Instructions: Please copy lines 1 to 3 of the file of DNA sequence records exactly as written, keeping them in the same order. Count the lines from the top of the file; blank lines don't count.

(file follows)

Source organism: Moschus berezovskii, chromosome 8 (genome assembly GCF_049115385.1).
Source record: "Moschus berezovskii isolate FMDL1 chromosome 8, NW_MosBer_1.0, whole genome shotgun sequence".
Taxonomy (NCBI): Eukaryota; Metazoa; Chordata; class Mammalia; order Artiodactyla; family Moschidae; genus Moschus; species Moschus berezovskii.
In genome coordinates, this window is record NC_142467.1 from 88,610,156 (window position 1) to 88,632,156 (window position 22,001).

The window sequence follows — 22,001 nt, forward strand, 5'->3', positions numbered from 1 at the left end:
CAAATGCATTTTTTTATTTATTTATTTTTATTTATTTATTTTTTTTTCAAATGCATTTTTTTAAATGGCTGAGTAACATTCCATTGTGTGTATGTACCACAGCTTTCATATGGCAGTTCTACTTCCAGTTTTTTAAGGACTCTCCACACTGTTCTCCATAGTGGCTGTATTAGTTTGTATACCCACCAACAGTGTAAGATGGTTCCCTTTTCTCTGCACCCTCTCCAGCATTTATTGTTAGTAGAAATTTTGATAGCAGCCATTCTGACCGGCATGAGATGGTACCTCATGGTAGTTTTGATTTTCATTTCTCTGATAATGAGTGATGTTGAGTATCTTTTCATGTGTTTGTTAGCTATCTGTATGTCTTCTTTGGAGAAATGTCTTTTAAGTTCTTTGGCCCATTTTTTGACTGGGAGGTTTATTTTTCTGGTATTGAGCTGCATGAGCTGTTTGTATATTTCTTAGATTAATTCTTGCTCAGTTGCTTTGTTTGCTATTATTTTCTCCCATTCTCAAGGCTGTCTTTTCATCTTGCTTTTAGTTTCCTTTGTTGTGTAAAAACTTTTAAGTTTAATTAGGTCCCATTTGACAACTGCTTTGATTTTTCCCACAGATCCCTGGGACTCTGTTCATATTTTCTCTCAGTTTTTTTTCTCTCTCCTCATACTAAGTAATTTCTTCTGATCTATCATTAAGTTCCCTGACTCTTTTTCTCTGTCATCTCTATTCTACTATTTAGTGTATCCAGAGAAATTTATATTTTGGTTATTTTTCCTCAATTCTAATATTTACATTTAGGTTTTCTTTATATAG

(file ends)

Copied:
Source organism: Moschus berezovskii, chromosome 8 (genome assembly GCF_049115385.1).
Source record: "Moschus berezovskii isolate FMDL1 chromosome 8, NW_MosBer_1.0, whole genome shotgun sequence".
Taxonomy (NCBI): Eukaryota; Metazoa; Chordata; class Mammalia; order Artiodactyla; family Moschidae; genus Moschus; species Moschus berezovskii.